What is life in Mindanao like for young people? What are some of the salient human security issues as you see them?
Mindanao has known a long history of conflicts. The conflicts reflect people’s continuing struggle for the fulfilment of the right to self-determination. The struggles also reflect the consistent demand for meaningful governance and representation in national politics. Ongoing conflicts in Mindanao have led to displacements of people, high rates of poverty and youth unemployment. Despite these challenges, young people in Mindanao want to be part of the solution. However, they are at the margin and excluded from decision-making processes, and they tend to be characterized as either passive victims of conflict or perpetrators of conflict or “mere” beneficiaries of development aid. These characterizations are a barrier to young people’s potential as effective agents of change in conflict and post-conflict settings. As a result, some young people have become frustrated that they are left at the margins- tend to join violent extremist groups. And this is of great concern.
Is leadership important to instil amongst youth? Why do you think so?
Absolutely. Especially in a state of distrust and polarization, I think it is important to inculcate inclusive and transformative leadership amongst young people. Historically speaking, there has been a significant contribution from young people in Mindanao and in the Philippines in general to the building of democracy and peace. For instance, think about who started the movement of liberation against Spaniards. It’s young people! Under Marcos’ regime, you have students and youth who are part of the unrest movement to tackle the dictatorship. So indeed, it is important and there is a need to capacitate young people with leadership skills, not only a mere leadership but it should develop a sense of critical thinking, collective and intersectional outlook.
What would you like to see happen for the future of young people from Mindanao?
I would like to see young people at the center stage of all the decision-making processes. For this to happen, the government and civil society organizations should invest more in young people’s aspirations, provide greater spaces for them to speak out and be part of the decision-making process.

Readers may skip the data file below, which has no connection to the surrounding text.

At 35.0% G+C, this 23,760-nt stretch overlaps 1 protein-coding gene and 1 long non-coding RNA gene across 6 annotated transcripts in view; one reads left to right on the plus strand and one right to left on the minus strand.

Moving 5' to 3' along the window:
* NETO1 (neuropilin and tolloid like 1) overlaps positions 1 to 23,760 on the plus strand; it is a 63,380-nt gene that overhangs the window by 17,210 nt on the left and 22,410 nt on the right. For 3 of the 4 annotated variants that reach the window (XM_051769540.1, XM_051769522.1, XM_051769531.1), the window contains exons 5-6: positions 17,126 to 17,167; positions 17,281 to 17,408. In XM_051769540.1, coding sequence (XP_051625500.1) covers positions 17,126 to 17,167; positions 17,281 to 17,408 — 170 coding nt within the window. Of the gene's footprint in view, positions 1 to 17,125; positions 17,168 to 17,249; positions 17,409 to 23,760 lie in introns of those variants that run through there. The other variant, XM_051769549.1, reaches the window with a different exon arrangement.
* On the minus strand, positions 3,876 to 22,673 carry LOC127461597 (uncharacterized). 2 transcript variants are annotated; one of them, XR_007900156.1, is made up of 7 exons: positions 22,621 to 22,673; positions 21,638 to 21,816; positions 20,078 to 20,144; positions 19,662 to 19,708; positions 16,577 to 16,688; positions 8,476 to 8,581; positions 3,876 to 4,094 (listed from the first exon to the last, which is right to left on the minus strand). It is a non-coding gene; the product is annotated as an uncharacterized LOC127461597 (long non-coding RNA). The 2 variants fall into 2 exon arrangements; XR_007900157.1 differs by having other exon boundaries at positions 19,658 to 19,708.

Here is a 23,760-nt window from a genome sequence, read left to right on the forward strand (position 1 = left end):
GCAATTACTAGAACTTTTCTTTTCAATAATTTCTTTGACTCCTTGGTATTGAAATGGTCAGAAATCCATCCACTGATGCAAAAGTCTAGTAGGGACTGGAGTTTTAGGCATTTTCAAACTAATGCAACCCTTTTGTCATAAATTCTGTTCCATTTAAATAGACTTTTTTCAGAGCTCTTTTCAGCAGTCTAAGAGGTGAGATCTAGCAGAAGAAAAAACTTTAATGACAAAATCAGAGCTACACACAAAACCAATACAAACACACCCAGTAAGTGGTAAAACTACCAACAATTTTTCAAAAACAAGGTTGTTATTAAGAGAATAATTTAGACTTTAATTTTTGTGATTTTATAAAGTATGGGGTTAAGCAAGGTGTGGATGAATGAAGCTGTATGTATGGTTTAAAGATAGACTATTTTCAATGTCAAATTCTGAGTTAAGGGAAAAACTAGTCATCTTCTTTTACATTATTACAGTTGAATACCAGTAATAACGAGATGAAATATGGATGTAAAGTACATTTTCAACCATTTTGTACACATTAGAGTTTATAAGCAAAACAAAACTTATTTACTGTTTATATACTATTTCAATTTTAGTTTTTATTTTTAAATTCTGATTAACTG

Does the FoRB programme equip them [the young people from Mindanao]? How so?
The FoRB programme creates a safe space to learn about different cultures and religions. The conflicts in Mindanao are deeply rooted in biases and prejudices, the FoRB programme becomes essential to improve intergroup relationships. Furthermore, the programme allows communities to build up trust and peace among different ethnic backgrounds and beliefs. It also helps promote young people’s significant role in building peace. Thus, offering an alternative to violence extremism.
In our series of Inclusive Youth leadership workshops, diverse youth leaders from different communities in Mindanao developed a vision of their significant role to promote religious tolerance and coexistence in the transitional communities through engagement with various stakeholders. How to locally and collectively understand and apply the principles of freedom of religion, offers an alternative and inclusive resolution to eradicate discrimination and prevent violent extremism based on social justice and human rights. The youth also improved their understanding of the Mindanao History and predicaments of each people and took part in bridging the gaps between and among peoples.